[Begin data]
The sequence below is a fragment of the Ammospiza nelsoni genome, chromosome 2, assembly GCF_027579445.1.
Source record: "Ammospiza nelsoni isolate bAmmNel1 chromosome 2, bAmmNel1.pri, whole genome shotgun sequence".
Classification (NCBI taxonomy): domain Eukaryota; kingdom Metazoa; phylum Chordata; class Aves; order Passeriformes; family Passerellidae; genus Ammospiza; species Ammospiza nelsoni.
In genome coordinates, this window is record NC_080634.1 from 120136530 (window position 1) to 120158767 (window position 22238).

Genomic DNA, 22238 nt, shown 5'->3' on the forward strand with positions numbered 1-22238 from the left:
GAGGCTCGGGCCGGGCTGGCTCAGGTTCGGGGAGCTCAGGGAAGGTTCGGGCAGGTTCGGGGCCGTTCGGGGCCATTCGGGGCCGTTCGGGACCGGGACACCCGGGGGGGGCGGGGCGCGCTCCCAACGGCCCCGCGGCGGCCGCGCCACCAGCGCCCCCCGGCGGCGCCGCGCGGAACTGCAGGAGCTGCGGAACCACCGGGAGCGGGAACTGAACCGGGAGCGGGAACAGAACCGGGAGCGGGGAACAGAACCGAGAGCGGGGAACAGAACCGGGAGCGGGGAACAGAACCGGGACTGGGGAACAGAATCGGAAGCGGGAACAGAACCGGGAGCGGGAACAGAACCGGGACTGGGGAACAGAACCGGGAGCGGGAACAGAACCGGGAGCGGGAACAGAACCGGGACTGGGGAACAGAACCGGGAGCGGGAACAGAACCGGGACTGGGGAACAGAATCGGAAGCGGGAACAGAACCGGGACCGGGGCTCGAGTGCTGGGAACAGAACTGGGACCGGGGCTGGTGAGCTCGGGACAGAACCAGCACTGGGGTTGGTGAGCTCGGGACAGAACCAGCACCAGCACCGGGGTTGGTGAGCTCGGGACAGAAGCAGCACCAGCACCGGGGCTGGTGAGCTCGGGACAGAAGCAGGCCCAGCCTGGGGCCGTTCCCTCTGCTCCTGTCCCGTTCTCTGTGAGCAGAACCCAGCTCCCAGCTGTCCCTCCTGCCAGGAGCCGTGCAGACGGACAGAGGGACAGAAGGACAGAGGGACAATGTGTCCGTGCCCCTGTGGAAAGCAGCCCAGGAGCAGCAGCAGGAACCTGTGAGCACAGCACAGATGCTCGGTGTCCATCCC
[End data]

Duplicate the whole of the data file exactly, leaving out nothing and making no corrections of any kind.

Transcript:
The sequence below is a fragment of the Ammospiza nelsoni genome, chromosome 2, assembly GCF_027579445.1.
Source record: "Ammospiza nelsoni isolate bAmmNel1 chromosome 2, bAmmNel1.pri, whole genome shotgun sequence".
Classification (NCBI taxonomy): domain Eukaryota; kingdom Metazoa; phylum Chordata; class Aves; order Passeriformes; family Passerellidae; genus Ammospiza; species Ammospiza nelsoni.
In genome coordinates, this window is record NC_080634.1 from 120136530 (window position 1) to 120158767 (window position 22238).

Genomic DNA, 22238 nt, shown 5'->3' on the forward strand with positions numbered 1-22238 from the left:
GAGGCTCGGGCCGGGCTGGCTCAGGTTCGGGGAGCTCAGGGAAGGTTCGGGCAGGTTCGGGGCCGTTCGGGGCCATTCGGGGCCGTTCGGGACCGGGACACCCGGGGGGGGCGGGGCGCGCTCCCAACGGCCCCGCGGCGGCCGCGCCACCAGCGCCCCCCGGCGGCGCCGCGCGGAACTGCAGGAGCTGCGGAACCACCGGGAGCGGGAACTGAACCGGGAGCGGGAACAGAACCGGGAGCGGGGAACAGAACCGAGAGCGGGGAACAGAACCGGGAGCGGGGAACAGAACCGGGACTGGGGAACAGAATCGGAAGCGGGAACAGAACCGGGAGCGGGAACAGAACCGGGACTGGGGAACAGAACCGGGAGCGGGAACAGAACCGGGAGCGGGAACAGAACCGGGACTGGGGAACAGAACCGGGAGCGGGAACAGAACCGGGACTGGGGAACAGAATCGGAAGCGGGAACAGAACCGGGACCGGGGCTCGAGTGCTGGGAACAGAACTGGGACCGGGGCTGGTGAGCTCGGGACAGAACCAGCACTGGGGTTGGTGAGCTCGGGACAGAACCAGCACCAGCACCGGGGTTGGTGAGCTCGGGACAGAAGCAGCACCAGCACCGGGGCTGGTGAGCTCGGGACAGAAGCAGGCCCAGCCTGGGGCCGTTCCCTCTGCTCCTGTCCCGTTCTCTGTGAGCAGAACCCAGCTCCCAGCTGTCCCTCCTGCCAGGAGCCGTGCAGACGGACAGAGGGACAGAAGGACAGAGGGACAATGTGTCCGTGCCCCTGTGGAAAGCAGCCCAGGAGCAGCAGCAGGAACCTGTGAGCACAGCACAGATGCTCGGTGTCCATCCC